Grant offered to help me out with some of the more conversational stuff, so I met up with him and practiced with some questions I had prepared. He also helped me learn how to phrase those correctly.

Come ti chiami? (what’s your name) sono Grant. I’m Grant

Di dove sei? (where are you from?) Sono di Nuevo York ma non la citta. I’m from NY but not the city

Quanti anni hai? (how old are you?) venti due anni. 22 years old.

Che fai? (what do you do?) Sono un studante di molti cose. I’m studying many things.

Here he also taught me a phrase I’ll likely hear in Italy a lot. Che cosa fai qui? (what brings you here). I said I wanted a witty reply other than “I’m here on vacation”, so he taught me: per provare L’Italiana (to try out living like an Italian) and mi piace mangiare e bere spesso e bene (I’d like to eat and drink often and well).

Aside from school & his family I also asked him Che voi fare con la vita? (what do you want to do with your life?) He started with an answer about enjoying art & wine as well as having a family but then went on to share an Italian phrase: crescere fino che mi giro la testa. (I want to grow until I lose my mind). I’d say that’s a great goal.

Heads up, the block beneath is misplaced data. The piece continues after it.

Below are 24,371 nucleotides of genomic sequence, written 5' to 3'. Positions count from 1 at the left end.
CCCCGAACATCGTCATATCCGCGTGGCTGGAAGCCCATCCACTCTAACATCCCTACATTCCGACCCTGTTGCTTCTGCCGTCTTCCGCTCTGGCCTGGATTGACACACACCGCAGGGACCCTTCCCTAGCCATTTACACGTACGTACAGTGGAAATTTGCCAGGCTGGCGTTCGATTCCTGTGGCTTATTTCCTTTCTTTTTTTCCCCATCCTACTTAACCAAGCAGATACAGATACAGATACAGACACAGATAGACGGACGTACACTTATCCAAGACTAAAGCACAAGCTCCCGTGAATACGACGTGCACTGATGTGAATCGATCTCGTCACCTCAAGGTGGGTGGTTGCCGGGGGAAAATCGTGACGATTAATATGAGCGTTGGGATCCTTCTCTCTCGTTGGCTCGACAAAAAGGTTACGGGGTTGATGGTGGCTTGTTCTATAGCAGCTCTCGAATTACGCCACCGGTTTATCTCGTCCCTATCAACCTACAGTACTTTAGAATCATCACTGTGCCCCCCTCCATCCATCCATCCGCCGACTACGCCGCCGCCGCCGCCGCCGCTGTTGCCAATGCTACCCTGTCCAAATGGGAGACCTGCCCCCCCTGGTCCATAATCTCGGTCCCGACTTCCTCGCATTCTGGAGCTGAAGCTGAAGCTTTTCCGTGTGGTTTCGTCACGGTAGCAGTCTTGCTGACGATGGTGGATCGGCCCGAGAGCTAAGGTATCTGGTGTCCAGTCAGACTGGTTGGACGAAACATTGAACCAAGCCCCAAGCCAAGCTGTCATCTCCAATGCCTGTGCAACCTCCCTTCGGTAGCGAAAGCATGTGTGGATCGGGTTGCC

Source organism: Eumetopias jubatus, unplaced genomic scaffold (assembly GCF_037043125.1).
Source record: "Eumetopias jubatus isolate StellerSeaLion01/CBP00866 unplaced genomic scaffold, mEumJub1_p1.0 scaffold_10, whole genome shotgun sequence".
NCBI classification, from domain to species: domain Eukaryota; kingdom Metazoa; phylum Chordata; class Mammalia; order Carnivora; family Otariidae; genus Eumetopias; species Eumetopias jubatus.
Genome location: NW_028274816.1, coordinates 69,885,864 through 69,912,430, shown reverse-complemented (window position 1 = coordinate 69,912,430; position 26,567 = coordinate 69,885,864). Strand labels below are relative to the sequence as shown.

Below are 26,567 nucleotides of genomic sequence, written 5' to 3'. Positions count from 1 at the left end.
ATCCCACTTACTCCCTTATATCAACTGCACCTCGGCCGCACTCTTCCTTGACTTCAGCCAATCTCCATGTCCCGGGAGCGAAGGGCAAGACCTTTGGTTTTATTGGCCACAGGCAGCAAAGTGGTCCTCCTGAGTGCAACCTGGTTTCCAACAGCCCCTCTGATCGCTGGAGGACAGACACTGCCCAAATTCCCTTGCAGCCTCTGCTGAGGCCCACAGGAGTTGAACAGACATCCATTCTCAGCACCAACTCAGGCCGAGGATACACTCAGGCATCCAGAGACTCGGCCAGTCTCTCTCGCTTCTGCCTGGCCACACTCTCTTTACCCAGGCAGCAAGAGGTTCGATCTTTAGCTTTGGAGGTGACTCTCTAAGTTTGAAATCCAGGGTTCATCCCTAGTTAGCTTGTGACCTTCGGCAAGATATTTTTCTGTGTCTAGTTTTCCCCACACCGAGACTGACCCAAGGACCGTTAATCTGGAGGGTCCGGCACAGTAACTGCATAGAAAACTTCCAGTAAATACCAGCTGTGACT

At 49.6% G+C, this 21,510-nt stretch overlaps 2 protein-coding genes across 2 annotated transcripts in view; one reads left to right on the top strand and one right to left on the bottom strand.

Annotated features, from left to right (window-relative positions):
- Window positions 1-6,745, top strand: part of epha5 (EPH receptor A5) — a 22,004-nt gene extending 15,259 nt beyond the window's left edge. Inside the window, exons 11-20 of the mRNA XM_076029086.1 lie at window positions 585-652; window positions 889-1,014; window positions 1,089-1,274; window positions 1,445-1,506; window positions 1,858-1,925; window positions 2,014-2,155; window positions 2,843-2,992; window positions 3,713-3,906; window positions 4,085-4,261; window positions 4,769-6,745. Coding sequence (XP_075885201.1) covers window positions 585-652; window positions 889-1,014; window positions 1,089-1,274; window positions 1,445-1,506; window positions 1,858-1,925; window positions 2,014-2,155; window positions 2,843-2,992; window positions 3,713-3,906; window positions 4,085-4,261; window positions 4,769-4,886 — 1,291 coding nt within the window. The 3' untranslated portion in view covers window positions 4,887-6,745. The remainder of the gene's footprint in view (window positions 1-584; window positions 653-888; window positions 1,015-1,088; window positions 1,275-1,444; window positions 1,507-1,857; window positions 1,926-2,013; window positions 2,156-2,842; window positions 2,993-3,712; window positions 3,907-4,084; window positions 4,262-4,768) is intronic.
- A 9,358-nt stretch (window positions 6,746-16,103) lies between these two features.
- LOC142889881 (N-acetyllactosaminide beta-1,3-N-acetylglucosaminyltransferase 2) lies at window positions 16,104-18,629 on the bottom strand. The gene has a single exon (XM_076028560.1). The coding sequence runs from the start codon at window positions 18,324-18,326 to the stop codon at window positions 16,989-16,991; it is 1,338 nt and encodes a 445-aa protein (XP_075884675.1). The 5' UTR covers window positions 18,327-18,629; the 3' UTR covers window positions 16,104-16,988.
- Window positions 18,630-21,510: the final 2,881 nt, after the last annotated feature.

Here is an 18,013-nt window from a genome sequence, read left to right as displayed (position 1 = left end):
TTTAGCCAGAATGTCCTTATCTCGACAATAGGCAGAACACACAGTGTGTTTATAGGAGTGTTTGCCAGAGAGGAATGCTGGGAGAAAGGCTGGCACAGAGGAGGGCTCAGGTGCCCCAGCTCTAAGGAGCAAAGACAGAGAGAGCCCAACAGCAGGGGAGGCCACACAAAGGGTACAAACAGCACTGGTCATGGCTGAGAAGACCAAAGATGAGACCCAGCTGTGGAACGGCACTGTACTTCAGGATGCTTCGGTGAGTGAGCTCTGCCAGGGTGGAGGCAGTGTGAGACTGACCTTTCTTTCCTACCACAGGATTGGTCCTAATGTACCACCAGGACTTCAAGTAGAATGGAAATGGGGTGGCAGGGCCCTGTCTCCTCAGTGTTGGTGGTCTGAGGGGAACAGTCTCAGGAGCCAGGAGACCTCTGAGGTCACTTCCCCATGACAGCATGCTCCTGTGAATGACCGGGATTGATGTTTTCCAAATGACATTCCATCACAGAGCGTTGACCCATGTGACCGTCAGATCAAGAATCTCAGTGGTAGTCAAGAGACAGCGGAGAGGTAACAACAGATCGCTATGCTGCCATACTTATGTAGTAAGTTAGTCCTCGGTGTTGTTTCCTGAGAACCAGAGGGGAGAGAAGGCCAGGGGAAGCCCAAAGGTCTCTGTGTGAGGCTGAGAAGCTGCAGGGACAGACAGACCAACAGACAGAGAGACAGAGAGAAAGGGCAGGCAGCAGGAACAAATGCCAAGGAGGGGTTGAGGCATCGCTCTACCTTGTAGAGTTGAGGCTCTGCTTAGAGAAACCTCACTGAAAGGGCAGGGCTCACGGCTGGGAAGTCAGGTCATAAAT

Trying to have a conversation in Italian made me realize how much Spanish I’ve actually learned to speak. It was really hard to recall what I’ve learned this week since it is so basic. I think I may still be a bit far from having a conversation, but I was happy that I could understand a good bit.

Hopefully between now and May I can learn even more to be able to talk with the Italianos.

learning to speak with my hands

March 30, 2011 § Leave a comment

Gli Italiani parlono con le mani. Italians speak with their hands. When I was looking for Italian language resources, I kept coming across the book Speak Italian by Italian artist, Bruno Munari. It’s a compilation of a series photographs depicting Italian gestures along with the explanation of what they mean.

I also came across an English-speaking Italian newspaper article talking about Italian gestures: “In this country, speaking without gestures is like writing without punctuation. Hands are commas, exclamation points, and question marks. Words are stale without them.”

The author goes on to capture an exchange with a native speaker: “Are you capable of talking without your hands?” I teased. She put her floury palms on her hips, and answered me, peppery as usual. “Why would I want to? To be like English speakers and lack conviction? They speak from their mouths only. Italians don’t just talk with our hands, we talk with our whole bodies. We step into speech.”

It’s hard to have a lot of conviction when you’re first learning how to speak a language. You say a lot of really bizarre, idiotic things. I remember in Argentina I was asking someone in a store to show me a pair of sandals and used the word for watermelon instead since they sound similar. You just have to laugh at yourself when you’re learning a language.

I suppose in Italian it doesn’t matter so much what you’re saying but how you’re saying it. If you’re going to bother to say something then say it with conviction!

And your hands.